For some seasoned observers, the crucial question mark looming over Orange County’s aesthetic shopping center involves a potential identity crisis.

Is the performing arts complex going to be just a fancy booking house that offers temporary haven for popular touring artists and organizations? Or will Orange County employ and support the necessary forces to create an independent image?

Lincoln Center, for better or worse, is the home of the Metropolitan Opera, the New York Philharmonic, the City Opera and the New York City Ballet. The Kennedy Center harbors its own part-time opera company and an almost-big-time orchestra glamorized by Mstislav Rostropovich. We all know the names and faces that define the policies of the Los Angeles Music Center.

Orange County, at the outset, doesn’t want to commit itself to specific personalities or perspectives. As a result, the center may be able to accommodate important last-minute visitors when comparable institutions are pre-committed to resident constituents.


It is worth noting that the Kirov Ballet of Leningrad had to bypass New York this season, simply because there was no room at the various cultural inns.

The Orange County management wants, initially at least, to sustain a more flexible performance schedule, keeping the door ajar for unexpected boons. Although the idea sounds comfortable, in the long run it may turn out to be neither practical nor culturally enriching.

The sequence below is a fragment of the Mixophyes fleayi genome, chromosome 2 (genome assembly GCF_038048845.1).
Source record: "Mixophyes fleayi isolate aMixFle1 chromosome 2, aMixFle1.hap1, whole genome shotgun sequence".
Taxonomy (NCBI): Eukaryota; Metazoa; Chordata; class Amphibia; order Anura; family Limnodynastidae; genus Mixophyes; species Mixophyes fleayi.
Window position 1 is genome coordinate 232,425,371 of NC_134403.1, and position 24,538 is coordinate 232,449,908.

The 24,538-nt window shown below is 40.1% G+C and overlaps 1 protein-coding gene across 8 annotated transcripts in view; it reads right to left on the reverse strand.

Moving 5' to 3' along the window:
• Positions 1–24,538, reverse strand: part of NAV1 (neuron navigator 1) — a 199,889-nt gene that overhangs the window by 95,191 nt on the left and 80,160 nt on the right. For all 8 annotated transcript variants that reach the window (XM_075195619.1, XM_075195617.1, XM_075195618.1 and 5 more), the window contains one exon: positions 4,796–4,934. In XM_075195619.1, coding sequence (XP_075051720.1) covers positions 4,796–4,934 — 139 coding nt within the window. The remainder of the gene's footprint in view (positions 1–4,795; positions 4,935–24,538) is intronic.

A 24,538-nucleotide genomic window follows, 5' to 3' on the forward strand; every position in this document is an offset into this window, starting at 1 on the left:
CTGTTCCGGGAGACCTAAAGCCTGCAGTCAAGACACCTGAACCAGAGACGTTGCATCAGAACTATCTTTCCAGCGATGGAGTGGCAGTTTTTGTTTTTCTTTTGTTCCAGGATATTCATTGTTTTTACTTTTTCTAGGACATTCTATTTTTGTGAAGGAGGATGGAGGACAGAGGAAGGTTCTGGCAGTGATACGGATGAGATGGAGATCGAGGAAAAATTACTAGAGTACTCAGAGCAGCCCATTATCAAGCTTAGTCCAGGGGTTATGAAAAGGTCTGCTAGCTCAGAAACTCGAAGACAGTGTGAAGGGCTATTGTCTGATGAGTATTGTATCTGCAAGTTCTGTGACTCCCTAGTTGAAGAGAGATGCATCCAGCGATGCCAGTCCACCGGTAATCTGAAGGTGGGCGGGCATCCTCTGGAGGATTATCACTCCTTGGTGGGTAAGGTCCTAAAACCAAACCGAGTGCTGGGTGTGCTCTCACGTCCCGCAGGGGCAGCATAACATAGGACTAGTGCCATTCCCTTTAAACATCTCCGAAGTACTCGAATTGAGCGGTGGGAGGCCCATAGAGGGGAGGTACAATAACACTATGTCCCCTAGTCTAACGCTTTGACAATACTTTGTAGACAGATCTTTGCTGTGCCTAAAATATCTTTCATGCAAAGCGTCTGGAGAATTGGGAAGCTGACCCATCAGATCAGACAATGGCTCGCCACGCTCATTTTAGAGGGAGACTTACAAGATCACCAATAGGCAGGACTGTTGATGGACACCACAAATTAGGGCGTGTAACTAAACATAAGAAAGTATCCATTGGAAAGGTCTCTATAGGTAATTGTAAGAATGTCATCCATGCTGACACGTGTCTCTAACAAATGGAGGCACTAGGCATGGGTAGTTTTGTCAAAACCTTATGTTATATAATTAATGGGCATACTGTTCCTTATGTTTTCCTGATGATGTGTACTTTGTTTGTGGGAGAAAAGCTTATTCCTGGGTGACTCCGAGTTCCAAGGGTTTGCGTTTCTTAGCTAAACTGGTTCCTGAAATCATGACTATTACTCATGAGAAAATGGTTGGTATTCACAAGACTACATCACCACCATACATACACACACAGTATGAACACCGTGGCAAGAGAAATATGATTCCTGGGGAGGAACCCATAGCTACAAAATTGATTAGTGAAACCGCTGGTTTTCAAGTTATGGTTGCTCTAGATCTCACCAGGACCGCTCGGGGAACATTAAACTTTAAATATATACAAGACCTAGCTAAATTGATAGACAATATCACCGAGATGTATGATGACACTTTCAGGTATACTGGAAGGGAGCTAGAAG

Orange County, we are told, may not want to swear annual allegiance to the New York City Opera if there is a chance that the Bolshoi Opera might use the same dates next year. The philosophy promises variety. It doesn’t promise continuity or growth.

The ultimate answers will come, of course, from the people who pick up the tab. It is the time-honored--well, possibly time- dishonored --American way.


Without a high-powered, longstanding performing arts tradition, Orange County faces a nervous future. Fundamentally, no one really knows what the masses want, or how much they are willing to pay. Tickets for opening night, we are told, range up to $2,000.

There is no official founders’ circle in the Performing Arts Center. Still, a set of six snob-oriented seats in the “premiere boxes"--front section of the first tier--will cost $600. That means a $100 top ticket, not just for Chicago and Cleveland but also for the homespun Los Angeles Chamber Orchestra and the Pacific Symphony.

At the other end of the spectrum, one can find seats at the rear of the top tier selling for $9.17 per concert. Given the remarkable proximity to the stage even in these locations, the bargain is both obvious and reassuring.

The first year in the new hall--the exciting, adventurous, self-congratulatory, nerve-racking, brouhaha year--should be easy. The pervasive worries involve the second season, that frightening time when a major arts program in Orange County begins to become business as usual.


The house is undeniably beautiful. The spirits are willing. The money is potentially plentiful. The need is obvious.

Nevertheless, the lofty endeavor remains irrational, problematic, unpredictable. It is the nature of the wondrous, perverse, artistic beast.

Onward and, we hope, upward.